Social learning theorists have demonstrated convincingly that children imitate social models' prosocial and aggressive behaviors, and there is abundant evidence for the conditioning of anxiety. However, the learning approach has had difficulty in accounting for other moral feelings (shame and guilt) or for age-related changes in moral reasoning and judgment. On the other hand, learning theory postulates no essential content for moral rules, and is thus comfortable with the extreme diversity of rules encountered across cultures.

Cognitive developmental theories, particularly those of Piaget (1932) and Kohlberg (1969), have shown that moral reasoning, based on the concepts of equality and reciprocity, changes in predictable ways across the years of childhood and youth. Considerable cross-cultural research indicates that the sequence of stages proposed by Kohlberg is invariant, although the existence of all his stages in all cultures is highly questionable (Snarey, 1985). This theory, however, has difficulty explaining moral feelings, and evidence for a relationship between stages of moral development and actual moral behavior is weak.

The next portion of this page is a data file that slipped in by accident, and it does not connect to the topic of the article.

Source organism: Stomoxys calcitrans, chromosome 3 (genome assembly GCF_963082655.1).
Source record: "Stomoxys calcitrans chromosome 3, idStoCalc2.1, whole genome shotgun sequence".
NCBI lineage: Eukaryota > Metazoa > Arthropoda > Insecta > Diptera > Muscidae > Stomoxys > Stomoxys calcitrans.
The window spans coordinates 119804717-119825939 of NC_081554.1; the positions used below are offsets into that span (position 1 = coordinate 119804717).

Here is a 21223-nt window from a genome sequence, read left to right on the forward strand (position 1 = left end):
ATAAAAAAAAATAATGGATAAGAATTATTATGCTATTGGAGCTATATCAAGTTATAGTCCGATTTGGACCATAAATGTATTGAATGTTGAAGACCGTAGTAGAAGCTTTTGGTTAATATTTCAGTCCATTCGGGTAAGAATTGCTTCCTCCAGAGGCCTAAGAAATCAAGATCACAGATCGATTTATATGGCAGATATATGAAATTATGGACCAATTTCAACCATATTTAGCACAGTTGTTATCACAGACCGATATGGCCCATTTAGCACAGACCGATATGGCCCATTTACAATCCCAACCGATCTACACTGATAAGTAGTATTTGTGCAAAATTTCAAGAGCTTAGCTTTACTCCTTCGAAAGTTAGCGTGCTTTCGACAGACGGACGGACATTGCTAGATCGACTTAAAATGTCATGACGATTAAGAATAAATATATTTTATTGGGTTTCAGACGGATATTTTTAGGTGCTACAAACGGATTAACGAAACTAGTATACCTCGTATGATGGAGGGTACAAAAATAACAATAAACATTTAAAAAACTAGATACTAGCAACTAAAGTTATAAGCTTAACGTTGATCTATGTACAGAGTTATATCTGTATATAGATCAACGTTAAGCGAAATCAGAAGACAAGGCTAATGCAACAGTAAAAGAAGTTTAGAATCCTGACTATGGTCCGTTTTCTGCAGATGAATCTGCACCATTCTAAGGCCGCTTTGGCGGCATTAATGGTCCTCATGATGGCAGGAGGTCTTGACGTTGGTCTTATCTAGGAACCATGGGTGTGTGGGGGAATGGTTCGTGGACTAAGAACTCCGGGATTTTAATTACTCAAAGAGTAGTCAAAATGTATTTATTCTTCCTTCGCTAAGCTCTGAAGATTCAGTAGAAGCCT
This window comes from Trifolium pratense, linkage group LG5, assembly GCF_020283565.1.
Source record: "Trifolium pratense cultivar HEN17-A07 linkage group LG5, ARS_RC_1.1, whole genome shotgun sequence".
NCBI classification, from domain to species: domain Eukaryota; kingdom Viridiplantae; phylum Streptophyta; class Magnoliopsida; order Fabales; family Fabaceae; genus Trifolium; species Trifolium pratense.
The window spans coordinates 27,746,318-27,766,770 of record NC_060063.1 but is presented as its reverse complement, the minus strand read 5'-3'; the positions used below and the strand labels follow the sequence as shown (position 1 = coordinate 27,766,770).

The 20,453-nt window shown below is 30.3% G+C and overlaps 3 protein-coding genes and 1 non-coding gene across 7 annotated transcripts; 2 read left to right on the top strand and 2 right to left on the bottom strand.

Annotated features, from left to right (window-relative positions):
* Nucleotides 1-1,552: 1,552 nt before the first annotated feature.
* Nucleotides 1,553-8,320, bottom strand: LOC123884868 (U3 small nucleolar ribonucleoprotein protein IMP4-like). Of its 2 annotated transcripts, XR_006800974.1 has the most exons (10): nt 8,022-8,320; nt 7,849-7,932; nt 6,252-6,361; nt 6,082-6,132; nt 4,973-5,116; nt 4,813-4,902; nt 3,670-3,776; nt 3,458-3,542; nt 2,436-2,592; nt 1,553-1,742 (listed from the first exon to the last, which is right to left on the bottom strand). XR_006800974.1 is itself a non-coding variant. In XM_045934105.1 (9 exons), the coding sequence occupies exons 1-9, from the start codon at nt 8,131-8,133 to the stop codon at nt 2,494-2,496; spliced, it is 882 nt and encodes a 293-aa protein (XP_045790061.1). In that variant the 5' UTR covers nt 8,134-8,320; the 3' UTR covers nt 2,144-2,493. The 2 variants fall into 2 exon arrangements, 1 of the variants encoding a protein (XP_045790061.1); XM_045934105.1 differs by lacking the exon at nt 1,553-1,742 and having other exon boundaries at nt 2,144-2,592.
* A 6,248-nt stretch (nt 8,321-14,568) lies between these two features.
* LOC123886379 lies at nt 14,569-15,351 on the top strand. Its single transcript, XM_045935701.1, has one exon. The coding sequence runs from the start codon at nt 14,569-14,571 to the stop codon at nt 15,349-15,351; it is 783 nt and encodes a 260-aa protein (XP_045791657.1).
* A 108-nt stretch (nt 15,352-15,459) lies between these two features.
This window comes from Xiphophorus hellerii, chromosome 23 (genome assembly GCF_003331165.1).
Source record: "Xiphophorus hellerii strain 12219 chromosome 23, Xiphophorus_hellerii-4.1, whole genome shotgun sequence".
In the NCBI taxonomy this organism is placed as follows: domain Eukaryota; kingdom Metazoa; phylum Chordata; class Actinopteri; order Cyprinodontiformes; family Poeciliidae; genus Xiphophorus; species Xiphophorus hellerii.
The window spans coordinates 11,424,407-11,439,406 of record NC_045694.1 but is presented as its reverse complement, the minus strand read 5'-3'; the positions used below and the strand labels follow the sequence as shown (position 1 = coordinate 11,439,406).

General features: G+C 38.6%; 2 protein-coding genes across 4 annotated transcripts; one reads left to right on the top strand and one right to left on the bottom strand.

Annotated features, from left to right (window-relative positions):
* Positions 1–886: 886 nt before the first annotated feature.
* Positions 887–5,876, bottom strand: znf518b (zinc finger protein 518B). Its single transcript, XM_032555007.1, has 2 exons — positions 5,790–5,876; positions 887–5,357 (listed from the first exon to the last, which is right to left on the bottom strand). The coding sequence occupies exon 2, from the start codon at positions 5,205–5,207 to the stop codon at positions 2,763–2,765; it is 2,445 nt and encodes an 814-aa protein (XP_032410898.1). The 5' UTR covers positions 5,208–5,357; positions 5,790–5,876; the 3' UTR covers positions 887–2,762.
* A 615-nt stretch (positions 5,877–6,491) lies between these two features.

Evolutionary psychologists can point to evidence from a variety of sources, from ethological studies (e.g., de Waal, 1996) to computer simulations (Axelrod, 1984), that reciprocity in prosocial behavior confers selective advantages in a group-living species, particularly when combined with a tendency to punish defections. Since evolutionary psychology posits that feelings are the primary means of inducing adaptive behavior (Johnston, 1999), it is open to explanations involving moral emotion and motivation, although to date a full account has not been offered. The modular theory of mind espoused by many evolutionary psychologists is also potentially compatible with some of the ideas of cognitive-developmental theory, but once again, an explicit connection between these approaches has yet to be drawn.

As noted above, Hoffman's (2000) approach accords relatively equal weights to aspects of feeling, cognition and behavior, and may be regarded as an attempt to integrate the most important insights of the four theoretical approaches. Hoffman's key concept of empathy, which he regards as having an evolutionary basis, provides a basis for both moral feelings and moral reasoning when combined with cognitive elements supplied by social experience, particularly inductive disciplinary encounters.